How Child Labor is in Your Closet
March 27, 2017
Filed under Commentary
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If you look at the tag on the back of your t-shirt, it is most likely going to read”Made in China” or “Made in Bangladesh.”
No one bats an eye at the sight of this, but behind all the 50% sales and the marketing campaigns designed to make you want to buy the clothes, child labor is a silent killer, and we’re all part of the problem by being mindless consumers.
Forced child labor has been a problem for decades, but the idea of consumerism has made the problem worse.
Companies such as Forever 21, H&M, and Walmart have recently been under fire for their use of child labor in the making of their products.
The majority of countries involved in child labor are countries like Pakistan, Egypt, and Bangladesh – countries where poverty is very common.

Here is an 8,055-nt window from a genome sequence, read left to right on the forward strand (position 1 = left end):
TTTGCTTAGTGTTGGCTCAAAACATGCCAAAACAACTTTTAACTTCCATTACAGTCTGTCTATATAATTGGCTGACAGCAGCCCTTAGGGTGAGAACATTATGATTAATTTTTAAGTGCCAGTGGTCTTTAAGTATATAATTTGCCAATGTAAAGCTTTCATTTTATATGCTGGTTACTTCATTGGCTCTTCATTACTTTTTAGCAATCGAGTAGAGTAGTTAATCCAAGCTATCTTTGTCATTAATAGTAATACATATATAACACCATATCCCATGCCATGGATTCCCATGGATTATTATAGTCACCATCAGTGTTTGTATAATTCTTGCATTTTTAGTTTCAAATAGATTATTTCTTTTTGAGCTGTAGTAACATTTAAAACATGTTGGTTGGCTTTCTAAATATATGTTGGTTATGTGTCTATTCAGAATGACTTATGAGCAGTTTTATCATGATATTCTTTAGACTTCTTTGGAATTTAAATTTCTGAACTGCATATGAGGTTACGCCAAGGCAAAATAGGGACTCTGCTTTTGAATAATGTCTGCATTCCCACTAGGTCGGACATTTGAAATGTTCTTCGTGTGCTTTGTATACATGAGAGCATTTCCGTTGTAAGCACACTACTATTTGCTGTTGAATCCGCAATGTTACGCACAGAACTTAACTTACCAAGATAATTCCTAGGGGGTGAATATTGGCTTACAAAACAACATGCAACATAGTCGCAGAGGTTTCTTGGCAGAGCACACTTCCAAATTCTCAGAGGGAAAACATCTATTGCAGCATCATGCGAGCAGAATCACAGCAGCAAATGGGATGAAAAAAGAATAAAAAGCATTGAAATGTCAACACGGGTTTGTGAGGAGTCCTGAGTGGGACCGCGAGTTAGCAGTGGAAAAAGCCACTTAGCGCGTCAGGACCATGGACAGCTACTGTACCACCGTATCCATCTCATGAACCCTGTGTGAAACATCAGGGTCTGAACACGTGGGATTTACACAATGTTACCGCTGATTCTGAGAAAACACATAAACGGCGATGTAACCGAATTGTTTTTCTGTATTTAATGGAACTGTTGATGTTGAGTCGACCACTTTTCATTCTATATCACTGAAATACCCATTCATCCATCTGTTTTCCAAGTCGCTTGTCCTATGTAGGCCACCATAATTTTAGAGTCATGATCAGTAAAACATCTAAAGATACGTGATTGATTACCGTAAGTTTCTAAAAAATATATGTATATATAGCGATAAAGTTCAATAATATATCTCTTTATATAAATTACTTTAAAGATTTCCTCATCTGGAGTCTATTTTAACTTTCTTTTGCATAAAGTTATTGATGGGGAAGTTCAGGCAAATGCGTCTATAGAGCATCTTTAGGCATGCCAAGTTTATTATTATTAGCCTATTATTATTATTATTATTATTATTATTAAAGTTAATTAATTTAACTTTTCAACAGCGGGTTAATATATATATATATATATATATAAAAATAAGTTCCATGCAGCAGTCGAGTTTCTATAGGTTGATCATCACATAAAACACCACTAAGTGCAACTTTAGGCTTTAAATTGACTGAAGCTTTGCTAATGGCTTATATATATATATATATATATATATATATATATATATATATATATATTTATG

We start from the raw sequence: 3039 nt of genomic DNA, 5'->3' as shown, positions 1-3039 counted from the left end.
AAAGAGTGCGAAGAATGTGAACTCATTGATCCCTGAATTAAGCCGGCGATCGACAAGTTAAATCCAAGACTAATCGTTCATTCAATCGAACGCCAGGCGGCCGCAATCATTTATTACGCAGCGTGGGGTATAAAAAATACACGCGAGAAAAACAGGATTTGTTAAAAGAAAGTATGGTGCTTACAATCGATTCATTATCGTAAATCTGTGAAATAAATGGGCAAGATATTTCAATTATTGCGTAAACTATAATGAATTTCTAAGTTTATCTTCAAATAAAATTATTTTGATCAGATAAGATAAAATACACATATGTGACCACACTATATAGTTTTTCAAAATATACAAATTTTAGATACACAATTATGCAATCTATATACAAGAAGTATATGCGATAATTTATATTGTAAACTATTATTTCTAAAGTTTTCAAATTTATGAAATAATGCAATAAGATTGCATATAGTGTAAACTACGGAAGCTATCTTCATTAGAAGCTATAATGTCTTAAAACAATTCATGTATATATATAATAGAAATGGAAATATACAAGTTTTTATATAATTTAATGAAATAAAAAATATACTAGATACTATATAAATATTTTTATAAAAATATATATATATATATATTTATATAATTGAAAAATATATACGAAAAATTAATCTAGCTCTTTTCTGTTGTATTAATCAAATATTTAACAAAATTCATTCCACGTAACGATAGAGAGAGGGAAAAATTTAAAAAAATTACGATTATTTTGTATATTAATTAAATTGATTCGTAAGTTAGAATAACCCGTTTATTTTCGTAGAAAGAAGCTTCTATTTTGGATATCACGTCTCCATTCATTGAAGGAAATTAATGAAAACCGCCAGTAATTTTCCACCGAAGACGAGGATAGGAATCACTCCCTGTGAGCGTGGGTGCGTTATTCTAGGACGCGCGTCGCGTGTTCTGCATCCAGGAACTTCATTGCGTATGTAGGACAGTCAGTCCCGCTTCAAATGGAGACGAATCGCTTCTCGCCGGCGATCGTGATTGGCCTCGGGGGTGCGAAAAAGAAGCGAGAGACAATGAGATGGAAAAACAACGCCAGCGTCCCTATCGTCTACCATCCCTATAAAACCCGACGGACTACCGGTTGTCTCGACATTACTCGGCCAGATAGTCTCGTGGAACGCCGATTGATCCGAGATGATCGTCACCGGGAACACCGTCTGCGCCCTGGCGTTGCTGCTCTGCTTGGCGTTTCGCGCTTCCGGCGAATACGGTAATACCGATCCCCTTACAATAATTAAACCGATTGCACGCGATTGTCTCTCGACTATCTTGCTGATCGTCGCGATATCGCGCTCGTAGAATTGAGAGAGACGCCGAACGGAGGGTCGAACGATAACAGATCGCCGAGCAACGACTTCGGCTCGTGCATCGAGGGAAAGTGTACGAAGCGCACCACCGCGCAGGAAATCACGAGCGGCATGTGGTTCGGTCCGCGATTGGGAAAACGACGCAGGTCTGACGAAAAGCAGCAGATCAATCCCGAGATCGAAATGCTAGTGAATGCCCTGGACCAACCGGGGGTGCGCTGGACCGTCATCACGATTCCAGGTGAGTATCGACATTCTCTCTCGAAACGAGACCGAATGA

Families in poverty push the children to get jobs to support the family because the parents have low-income jobs.
The parents have been mislead to believe when they send off their daughters, they will be fed well, given an education and a roof over their heads.
This is not always the case.
Young girls are often overworked, paid poorly, and exposed to harsh chemicals like pesticides while working or even picking cotton.
The tasks the children are forced to do are ones that are better fitted for children’s smaller hands, but they aren’t safe from adult jobs, either.
Many of these children grow up to have families on their own, and without education to get a better job, they are forced to do the same thing to their children.
Shifting the world’s commerce out of child labor is not as easy as it sounds, either.
The materials companies buy to use for clothing is often made by children, and the work often gets subcontracted without companies’ knowledge.
Child labor can be stopped.
Check the labels on your clothing, research the stores you buy your clothes at to minimize your part in the child labor industry, and encourage others around you to do the same.
Be a mindful consumer; the children will thank you.